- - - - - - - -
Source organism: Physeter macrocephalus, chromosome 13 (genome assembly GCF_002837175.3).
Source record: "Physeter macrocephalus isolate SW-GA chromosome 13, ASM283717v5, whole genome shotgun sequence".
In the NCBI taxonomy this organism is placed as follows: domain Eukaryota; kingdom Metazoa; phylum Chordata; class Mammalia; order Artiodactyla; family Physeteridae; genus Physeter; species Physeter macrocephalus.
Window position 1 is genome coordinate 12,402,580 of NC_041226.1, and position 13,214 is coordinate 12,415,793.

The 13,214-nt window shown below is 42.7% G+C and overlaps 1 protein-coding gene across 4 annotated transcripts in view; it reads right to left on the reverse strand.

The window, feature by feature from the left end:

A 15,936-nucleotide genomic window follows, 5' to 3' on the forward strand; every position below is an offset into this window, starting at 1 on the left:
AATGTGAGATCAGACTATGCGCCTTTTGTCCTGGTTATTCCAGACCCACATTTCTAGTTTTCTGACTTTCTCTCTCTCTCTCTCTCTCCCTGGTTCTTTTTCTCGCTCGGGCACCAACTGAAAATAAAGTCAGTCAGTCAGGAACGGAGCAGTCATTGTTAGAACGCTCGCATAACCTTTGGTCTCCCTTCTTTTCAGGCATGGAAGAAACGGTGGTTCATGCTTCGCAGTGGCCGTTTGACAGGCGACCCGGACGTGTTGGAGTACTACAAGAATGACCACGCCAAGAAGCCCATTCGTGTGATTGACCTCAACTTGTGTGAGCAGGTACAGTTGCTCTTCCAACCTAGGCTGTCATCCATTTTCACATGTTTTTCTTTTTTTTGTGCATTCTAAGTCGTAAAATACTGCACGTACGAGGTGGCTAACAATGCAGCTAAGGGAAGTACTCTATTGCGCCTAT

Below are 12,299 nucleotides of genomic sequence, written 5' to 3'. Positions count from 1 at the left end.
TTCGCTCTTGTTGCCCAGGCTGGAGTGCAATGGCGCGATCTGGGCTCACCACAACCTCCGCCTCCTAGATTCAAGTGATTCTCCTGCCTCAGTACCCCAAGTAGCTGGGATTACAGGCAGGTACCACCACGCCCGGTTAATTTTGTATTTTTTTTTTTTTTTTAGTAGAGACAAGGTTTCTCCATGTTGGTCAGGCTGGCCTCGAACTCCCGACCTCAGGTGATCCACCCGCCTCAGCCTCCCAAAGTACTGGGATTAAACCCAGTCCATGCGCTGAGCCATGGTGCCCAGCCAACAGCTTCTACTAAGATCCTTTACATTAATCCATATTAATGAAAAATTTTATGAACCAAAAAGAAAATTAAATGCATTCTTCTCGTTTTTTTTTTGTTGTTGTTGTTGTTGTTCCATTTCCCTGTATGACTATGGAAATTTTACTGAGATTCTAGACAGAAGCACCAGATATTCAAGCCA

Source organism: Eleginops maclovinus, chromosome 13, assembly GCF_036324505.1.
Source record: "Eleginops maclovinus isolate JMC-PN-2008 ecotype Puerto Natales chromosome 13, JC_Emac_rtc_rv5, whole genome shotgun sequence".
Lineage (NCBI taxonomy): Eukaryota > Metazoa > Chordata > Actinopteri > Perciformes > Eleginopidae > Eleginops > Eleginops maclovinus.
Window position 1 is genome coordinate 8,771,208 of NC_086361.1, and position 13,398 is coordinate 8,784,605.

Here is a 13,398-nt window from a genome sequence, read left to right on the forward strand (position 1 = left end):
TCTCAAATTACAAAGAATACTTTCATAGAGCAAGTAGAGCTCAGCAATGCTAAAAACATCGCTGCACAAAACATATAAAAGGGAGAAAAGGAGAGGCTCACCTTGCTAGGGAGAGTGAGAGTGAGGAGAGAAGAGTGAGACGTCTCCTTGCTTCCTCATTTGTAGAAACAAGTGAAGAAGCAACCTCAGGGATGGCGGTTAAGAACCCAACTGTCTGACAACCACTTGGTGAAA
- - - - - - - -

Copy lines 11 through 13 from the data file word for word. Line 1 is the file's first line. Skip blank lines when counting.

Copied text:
Source organism: Eleginops maclovinus, chromosome 13, assembly GCF_036324505.1.
Source record: "Eleginops maclovinus isolate JMC-PN-2008 ecotype Puerto Natales chromosome 13, JC_Emac_rtc_rv5, whole genome shotgun sequence".
Lineage (NCBI taxonomy): Eukaryota > Metazoa > Chordata > Actinopteri > Perciformes > Eleginopidae > Eleginops > Eleginops maclovinus.